as he opened fire. "It would be for
the good of the country."
A veteran of Turkey's angry
politics, a man who helped Kemal
Ataturk found modern Turkey,
Inonu taped a broadcast that was
aired over the state radio.
The premier commented:
"Nothing happened to me. I saw a
man I did not know fire at me
from a distance of three to four
meters. There are three bullet
holes in my car. The attacker was
apprehended by security men who
managed to save him from the
hands of an angry group of my
fellow citizens who on hearing the
shots had immediately gathered
in front of my office."
Security police said the attacker
used a Belgian-made revolver.
It was reported that Suna called
at Inonu's office about 11 a.m.
and told secretaries he wanted an
appointment with the premier to
discuss a private matter. He was
told Inonu was engaged for the
day and could not receive him.
The man hung around.
Toward noon, Inonu left his of-
fice to go to the assembly. He al-
ready was in his small car when
Suna was seen to dash out of the
building entrance and start shoot-
Two veteran security officers'
seized and disarmed him. Police
said they found two bullets inside
the car and three holes in the car
body. Investigation is proceeding,
Witnesses said the premier was
unruffled as he drove off to the
nearby parliament building. On
his arrival, the assembly gave him
By The Associated Press
Leon Mba of Gabon appealed yes-
terday for unity to heal the
wounds of that West African na-
tion's abortive military coup.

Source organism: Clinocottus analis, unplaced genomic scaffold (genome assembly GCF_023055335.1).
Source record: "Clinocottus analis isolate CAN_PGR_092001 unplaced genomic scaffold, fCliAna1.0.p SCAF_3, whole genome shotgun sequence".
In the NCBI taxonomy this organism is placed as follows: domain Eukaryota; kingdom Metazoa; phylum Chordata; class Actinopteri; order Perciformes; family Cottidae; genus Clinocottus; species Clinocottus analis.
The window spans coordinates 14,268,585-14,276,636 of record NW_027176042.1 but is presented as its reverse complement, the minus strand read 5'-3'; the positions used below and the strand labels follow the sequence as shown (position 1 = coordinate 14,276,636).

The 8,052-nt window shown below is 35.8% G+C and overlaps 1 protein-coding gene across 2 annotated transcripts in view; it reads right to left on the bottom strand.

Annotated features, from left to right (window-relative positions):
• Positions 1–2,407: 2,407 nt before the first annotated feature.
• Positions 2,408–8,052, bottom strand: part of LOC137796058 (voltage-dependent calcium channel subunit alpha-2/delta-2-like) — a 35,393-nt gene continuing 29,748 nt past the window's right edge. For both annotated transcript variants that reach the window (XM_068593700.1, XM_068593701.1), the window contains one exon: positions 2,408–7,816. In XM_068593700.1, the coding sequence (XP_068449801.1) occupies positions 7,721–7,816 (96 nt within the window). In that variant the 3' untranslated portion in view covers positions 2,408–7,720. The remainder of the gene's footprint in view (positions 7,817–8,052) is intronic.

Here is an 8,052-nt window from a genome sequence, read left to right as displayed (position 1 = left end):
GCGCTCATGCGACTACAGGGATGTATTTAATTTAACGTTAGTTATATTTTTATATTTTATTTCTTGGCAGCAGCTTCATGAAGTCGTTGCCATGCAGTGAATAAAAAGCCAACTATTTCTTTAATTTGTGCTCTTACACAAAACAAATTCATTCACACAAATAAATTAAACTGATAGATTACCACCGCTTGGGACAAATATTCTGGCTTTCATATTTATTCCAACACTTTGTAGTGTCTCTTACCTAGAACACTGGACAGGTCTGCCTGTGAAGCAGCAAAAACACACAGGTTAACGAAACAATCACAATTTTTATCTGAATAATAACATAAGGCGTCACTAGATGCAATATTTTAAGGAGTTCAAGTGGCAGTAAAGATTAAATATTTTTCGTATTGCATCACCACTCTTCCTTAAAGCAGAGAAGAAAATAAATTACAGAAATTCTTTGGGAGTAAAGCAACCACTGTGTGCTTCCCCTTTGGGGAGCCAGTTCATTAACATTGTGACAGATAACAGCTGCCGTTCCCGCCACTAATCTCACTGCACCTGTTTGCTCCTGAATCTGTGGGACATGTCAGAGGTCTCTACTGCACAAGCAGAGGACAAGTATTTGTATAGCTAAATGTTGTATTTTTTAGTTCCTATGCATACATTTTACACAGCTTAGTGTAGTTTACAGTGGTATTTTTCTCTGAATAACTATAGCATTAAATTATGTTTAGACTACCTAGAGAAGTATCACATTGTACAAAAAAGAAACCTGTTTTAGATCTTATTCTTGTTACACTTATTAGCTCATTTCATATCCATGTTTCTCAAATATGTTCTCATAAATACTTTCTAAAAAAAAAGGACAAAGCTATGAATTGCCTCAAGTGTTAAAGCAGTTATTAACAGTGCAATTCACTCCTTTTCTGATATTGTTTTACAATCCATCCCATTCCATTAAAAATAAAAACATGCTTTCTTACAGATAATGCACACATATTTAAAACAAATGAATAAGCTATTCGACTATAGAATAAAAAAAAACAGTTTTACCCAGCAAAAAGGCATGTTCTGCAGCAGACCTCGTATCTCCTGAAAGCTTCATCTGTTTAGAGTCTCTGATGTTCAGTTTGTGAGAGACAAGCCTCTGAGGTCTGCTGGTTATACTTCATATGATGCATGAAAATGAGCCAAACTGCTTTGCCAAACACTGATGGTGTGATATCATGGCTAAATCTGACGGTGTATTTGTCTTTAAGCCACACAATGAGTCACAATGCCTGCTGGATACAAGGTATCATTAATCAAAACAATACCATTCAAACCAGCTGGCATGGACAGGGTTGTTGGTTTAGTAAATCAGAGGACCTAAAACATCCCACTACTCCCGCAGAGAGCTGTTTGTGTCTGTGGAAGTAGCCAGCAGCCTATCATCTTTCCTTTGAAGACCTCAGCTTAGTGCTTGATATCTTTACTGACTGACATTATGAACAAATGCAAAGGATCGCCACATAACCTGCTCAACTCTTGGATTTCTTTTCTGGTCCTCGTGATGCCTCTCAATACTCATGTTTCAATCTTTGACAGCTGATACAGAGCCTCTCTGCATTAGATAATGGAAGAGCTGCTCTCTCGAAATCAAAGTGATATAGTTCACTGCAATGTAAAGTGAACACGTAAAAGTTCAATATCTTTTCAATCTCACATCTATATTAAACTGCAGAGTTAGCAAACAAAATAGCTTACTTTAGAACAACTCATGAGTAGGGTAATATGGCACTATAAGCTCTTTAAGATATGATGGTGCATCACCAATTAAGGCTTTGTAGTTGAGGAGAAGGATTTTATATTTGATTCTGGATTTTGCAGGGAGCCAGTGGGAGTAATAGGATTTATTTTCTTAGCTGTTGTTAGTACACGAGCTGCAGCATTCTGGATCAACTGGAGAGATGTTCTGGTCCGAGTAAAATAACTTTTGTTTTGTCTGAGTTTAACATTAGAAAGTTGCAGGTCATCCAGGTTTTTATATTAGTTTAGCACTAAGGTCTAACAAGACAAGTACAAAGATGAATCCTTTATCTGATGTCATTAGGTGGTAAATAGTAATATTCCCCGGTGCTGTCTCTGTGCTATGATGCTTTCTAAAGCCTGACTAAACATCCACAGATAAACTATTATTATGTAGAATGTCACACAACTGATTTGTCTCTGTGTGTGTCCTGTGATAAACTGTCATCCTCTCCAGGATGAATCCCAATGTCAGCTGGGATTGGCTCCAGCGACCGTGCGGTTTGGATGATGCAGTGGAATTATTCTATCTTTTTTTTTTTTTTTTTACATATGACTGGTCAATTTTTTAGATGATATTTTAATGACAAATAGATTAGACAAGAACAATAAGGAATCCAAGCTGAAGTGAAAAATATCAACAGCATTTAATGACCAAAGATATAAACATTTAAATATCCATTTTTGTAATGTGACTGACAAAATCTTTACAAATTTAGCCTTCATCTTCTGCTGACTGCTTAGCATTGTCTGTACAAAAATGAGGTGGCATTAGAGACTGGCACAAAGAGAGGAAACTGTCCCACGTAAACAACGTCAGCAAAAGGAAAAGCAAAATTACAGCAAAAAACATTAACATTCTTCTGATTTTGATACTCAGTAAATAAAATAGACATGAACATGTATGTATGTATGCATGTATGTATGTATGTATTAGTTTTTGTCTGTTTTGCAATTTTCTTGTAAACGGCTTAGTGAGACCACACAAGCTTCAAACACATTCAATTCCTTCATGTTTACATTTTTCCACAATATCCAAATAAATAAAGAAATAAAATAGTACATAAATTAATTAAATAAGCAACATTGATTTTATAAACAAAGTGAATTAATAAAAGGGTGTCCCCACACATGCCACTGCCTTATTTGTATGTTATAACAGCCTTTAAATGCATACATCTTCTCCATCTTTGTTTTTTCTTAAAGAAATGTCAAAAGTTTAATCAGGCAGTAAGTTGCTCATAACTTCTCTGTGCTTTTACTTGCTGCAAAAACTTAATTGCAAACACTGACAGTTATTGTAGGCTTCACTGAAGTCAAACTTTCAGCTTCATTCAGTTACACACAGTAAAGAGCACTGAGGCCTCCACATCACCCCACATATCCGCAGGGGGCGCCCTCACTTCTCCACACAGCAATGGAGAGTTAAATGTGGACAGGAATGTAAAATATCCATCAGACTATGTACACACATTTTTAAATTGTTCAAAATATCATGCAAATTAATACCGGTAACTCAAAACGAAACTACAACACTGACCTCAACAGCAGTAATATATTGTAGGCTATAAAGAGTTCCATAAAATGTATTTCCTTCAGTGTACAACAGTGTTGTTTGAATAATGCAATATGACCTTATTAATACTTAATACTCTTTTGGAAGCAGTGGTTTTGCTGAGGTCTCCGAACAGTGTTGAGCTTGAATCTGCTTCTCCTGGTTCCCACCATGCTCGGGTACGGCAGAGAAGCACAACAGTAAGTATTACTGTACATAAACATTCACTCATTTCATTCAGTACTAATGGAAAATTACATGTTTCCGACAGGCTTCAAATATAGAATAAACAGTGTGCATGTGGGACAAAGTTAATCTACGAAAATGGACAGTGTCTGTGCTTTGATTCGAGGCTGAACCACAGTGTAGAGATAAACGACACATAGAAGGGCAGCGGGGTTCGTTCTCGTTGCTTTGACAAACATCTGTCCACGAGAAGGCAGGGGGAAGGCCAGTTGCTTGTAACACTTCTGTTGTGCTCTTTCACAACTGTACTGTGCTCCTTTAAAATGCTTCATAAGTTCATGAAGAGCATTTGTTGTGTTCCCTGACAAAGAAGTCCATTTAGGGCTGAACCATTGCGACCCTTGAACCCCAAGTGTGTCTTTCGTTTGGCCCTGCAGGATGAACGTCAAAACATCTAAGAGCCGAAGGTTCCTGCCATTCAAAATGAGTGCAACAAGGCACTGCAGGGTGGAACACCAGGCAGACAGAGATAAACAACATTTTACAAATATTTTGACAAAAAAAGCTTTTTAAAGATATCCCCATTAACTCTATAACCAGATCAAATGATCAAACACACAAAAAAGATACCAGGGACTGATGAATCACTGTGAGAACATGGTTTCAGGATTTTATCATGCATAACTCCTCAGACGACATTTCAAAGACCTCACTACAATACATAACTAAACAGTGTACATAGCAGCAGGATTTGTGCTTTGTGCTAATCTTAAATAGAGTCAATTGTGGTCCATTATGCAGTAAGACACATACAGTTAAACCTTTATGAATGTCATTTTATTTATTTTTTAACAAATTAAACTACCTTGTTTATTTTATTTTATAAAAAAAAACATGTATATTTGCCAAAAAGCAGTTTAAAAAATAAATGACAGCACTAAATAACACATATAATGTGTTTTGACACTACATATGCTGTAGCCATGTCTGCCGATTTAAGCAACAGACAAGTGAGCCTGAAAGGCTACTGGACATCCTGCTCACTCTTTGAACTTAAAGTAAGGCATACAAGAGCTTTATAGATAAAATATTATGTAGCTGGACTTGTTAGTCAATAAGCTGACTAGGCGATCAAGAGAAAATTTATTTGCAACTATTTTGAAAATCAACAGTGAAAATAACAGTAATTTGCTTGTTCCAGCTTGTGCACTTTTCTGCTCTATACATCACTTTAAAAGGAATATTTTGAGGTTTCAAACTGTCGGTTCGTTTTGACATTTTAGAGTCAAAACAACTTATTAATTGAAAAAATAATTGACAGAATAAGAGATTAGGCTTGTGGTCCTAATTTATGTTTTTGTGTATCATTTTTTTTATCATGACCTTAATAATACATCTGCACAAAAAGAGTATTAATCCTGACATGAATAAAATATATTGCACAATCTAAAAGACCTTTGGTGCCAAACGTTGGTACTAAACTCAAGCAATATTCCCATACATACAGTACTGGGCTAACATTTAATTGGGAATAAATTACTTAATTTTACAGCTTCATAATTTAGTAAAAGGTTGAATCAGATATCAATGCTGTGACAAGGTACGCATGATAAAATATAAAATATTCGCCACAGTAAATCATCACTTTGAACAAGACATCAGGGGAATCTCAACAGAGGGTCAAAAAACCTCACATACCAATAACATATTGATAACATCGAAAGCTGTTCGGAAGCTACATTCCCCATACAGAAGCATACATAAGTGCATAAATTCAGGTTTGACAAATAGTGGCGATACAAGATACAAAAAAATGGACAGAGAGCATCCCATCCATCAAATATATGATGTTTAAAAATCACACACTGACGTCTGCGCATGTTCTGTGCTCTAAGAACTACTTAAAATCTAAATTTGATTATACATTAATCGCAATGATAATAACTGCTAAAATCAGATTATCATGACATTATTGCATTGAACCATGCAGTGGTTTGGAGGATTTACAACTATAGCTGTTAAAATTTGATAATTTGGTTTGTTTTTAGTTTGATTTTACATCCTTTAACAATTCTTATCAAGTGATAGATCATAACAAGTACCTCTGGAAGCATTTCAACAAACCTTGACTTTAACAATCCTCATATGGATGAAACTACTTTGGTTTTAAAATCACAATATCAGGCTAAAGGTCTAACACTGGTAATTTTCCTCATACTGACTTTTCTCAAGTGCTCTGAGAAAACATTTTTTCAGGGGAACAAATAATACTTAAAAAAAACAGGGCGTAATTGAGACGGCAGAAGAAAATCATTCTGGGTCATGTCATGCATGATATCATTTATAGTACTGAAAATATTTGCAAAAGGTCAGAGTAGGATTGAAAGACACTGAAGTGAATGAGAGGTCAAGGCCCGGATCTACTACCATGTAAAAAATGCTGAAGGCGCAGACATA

"We have been through a ter-
rible trial," the 62-year-old chief
executive said in a radio broad-
cast from Libreville. "May this in-
cite us to reunite ourselves and
find together the paths of national
* * *
SAIGON - South Viet Nam's
government announced in Saigon
yesterday a special court will try
Maj. Gen. Dang Sy on a charge
he ordered troops to fire on a
Buddhist demonstration at Hue
last May 8.
That incident, in which eight
demonstrators wer killed, touched
>ff the political-religious crisis that
marked the closing months of
President Ngo Dinh Diem's regime.
ODESSA, U.S.S.R.-The Ameri-
can freighter Exilona arrived here
yeseterday with the first cargo of
United States wheat for the Soviet
i a s
LANSING (A') - Sweeping over-
haul of the structure of political
parties' state central committees,
with stronger roles assumed by
elected officials, is proposed in a
bill introduced in the Legislature.
The bill, sponsored by Rep. Rus-
sell Strange (R-Clare) would put
legislators for the first time on
the state central committee, the.
policy-making bodies of the par-
Strange, chairman of the House
Elections Committee, drafted the
bill after polling GOP officials
around the state.
Strange's bill is designed to re-